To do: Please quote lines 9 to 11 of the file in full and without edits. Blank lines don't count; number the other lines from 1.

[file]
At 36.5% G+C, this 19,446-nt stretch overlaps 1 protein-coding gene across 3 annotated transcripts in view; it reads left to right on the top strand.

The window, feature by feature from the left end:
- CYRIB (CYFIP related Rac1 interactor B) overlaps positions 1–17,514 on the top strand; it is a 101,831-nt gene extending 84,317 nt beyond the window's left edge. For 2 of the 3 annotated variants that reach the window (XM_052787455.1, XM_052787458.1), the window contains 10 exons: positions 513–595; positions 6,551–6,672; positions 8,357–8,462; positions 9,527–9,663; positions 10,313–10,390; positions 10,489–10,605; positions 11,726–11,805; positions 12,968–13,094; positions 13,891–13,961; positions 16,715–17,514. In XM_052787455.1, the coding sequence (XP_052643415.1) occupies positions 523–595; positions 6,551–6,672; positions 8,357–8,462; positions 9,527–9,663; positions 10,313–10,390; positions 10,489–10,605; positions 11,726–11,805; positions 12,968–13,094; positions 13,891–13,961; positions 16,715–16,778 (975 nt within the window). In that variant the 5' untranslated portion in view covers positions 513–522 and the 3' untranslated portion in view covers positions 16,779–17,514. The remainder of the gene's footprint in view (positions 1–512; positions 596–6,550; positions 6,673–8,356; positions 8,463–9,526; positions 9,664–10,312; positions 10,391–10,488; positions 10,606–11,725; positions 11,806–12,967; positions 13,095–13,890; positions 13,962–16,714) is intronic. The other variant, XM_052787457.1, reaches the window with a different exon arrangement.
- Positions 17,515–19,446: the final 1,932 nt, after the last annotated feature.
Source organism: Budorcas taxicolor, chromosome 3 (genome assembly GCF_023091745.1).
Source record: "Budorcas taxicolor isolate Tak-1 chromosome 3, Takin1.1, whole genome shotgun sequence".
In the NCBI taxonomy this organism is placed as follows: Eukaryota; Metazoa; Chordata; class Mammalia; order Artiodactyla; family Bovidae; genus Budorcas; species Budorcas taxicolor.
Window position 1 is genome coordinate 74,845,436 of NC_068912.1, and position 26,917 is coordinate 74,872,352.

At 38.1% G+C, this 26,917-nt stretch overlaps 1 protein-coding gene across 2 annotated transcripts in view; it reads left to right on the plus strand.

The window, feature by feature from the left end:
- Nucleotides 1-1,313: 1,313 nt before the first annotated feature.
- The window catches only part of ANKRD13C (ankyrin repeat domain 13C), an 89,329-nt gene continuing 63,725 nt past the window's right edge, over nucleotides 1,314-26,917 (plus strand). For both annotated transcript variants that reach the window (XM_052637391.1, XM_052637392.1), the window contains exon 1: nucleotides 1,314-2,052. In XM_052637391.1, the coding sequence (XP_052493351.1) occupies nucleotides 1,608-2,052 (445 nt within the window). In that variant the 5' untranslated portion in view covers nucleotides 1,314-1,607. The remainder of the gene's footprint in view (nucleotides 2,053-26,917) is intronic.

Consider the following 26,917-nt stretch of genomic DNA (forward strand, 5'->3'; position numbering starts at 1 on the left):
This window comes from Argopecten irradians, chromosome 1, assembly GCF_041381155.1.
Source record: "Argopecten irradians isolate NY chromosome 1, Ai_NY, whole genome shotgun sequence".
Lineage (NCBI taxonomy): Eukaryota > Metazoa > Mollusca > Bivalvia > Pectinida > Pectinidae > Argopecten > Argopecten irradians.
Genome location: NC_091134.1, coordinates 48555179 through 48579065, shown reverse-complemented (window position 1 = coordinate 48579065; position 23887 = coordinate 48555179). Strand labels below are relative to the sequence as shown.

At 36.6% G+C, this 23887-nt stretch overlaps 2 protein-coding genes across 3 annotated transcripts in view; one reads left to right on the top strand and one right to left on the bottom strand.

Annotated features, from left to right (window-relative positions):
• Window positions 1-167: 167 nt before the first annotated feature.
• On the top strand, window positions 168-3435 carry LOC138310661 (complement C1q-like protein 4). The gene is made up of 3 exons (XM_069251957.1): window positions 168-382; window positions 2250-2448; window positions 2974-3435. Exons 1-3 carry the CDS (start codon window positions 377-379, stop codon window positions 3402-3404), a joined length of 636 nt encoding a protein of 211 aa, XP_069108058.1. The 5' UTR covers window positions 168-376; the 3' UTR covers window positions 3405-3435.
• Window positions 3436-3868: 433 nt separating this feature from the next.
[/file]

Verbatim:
At 38.1% G+C, this 26,917-nt stretch overlaps 1 protein-coding gene across 2 annotated transcripts in view; it reads left to right on the plus strand.

The window, feature by feature from the left end:
- Nucleotides 1-1,313: 1,313 nt before the first annotated feature.